“I originally gave the example of humans augmented with brain-computer interfaces, using their improved intelligence to build better brain-computer interfaces. A difficulty with this scenario is that there’s two parts to the system, the brain and the computer. If you want to improve the complete system, you can build interfaces with higher neural bandwidth to more powerful computers that do more cognitive work. But sooner or later you run into a bottleneck, which is the brain part of the brain-computer system. The core of your system has a serial speed of around a hundred operations per second. And worse, you can’t reprogram it. Evolution did not build human brains to be hacked. Even if on the hardware level we could read and modify each individual neuron, and add neurons, and speed up neurons, we’d still be in trouble because the brain’s software is a huge mess of undocumented spaghetti code. The human brain is not end-user-modifiable.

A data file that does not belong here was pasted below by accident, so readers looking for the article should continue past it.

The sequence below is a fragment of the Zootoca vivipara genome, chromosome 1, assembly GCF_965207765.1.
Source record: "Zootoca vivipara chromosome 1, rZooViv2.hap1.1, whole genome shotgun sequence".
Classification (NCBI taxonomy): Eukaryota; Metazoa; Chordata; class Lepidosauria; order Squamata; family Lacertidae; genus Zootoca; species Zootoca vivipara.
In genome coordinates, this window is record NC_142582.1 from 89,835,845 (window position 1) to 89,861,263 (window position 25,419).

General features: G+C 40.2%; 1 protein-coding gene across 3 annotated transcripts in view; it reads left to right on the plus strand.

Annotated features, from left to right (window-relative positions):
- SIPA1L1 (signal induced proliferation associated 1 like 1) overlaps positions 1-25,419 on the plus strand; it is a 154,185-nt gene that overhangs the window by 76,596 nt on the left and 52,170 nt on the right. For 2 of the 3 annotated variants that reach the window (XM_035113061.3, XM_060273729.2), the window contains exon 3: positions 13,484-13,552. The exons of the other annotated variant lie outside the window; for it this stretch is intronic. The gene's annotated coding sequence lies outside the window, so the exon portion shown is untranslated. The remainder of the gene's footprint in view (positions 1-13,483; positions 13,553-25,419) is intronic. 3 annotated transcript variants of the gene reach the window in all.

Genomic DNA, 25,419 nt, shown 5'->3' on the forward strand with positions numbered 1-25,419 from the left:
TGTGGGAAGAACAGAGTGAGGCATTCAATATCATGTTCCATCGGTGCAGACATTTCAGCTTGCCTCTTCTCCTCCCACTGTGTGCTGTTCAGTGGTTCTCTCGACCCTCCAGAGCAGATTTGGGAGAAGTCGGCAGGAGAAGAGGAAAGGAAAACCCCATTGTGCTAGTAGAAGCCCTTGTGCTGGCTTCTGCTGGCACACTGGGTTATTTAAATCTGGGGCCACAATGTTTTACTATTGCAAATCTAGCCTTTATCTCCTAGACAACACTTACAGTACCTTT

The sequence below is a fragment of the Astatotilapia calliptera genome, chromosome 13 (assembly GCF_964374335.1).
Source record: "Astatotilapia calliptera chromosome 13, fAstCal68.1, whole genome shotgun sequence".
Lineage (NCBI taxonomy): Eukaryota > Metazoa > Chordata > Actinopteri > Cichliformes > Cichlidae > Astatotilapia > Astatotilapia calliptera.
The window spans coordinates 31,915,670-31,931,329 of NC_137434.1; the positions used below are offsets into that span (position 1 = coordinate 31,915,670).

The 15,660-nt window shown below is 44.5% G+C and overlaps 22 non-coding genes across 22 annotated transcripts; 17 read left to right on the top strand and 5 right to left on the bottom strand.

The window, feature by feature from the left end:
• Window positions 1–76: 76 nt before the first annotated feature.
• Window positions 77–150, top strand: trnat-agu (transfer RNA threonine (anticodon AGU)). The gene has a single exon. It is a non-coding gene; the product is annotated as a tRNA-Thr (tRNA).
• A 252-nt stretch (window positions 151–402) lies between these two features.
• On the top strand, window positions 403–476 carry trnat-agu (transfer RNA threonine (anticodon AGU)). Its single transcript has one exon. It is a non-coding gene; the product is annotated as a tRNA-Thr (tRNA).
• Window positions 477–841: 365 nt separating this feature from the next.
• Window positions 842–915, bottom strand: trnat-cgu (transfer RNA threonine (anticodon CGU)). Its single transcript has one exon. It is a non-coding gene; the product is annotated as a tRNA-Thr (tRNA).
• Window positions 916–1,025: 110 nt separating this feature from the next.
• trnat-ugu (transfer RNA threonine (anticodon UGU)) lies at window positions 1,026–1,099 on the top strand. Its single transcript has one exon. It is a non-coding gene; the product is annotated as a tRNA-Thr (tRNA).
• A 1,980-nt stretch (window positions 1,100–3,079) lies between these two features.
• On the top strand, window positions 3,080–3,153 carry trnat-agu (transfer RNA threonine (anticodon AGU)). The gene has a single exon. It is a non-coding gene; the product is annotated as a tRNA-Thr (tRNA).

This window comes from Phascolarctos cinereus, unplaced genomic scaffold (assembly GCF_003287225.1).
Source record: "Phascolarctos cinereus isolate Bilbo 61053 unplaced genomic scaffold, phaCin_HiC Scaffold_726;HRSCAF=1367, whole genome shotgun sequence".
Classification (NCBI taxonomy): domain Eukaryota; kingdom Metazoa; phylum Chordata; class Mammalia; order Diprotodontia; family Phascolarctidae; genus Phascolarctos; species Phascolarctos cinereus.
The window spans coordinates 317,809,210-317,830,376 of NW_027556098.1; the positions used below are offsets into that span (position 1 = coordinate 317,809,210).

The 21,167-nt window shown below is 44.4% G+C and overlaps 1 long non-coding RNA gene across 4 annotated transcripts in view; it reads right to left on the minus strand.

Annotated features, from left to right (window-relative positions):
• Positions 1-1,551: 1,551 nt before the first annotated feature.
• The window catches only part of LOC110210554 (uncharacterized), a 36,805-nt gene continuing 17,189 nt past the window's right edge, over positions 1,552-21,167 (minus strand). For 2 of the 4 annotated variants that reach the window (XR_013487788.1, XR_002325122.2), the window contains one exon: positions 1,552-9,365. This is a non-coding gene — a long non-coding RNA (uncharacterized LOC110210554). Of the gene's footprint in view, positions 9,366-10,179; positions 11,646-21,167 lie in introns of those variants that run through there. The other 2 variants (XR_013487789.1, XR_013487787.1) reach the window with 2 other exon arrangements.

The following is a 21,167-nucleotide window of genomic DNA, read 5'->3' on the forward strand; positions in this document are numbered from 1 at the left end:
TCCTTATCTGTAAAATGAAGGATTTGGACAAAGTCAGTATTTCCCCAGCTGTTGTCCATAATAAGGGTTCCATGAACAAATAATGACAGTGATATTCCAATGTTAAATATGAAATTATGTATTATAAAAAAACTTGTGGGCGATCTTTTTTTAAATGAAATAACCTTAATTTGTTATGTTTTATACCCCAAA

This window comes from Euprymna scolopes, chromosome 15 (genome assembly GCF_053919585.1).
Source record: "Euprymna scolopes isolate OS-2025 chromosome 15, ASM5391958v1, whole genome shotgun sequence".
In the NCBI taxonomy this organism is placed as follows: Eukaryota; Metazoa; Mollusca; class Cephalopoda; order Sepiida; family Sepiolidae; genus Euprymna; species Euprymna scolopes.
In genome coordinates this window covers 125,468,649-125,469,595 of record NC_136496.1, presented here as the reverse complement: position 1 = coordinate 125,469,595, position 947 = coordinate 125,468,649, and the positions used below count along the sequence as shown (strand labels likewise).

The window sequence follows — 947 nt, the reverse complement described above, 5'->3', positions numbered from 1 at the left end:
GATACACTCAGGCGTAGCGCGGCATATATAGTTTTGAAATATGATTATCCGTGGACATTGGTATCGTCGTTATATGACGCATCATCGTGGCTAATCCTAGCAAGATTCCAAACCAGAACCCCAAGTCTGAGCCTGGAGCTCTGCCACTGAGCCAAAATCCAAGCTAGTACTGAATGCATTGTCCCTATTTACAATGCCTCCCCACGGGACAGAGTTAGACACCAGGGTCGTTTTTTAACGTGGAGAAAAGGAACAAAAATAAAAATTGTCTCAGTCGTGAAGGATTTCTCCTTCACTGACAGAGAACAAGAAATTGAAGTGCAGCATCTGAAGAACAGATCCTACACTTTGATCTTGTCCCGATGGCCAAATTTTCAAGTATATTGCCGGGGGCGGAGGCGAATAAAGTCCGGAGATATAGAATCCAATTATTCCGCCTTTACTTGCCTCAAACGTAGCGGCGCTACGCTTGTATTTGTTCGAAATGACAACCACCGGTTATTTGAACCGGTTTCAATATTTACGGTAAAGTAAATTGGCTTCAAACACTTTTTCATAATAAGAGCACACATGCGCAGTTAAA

“So trying to use brain-computer interfaces to create smarter-than-human intelligence may be like trying to build a heavier-than-air flying machine by strapping jet engines onto a bird. I’m not saying it could never, ever be done. But we might need a smarter-than-human AI just to handle the job of upgrading humans, especially if we want the upgrading process to be safe, sane, healthy, and pleasant. Upgrading humans may take a much more advanced technology, and a much more advanced understanding of cognitive science, than starting over and building a mind from scratch.”

6 thoughts on “Erik Brynjolfsson Diagnoses the Problem in the Economy But Has No Solution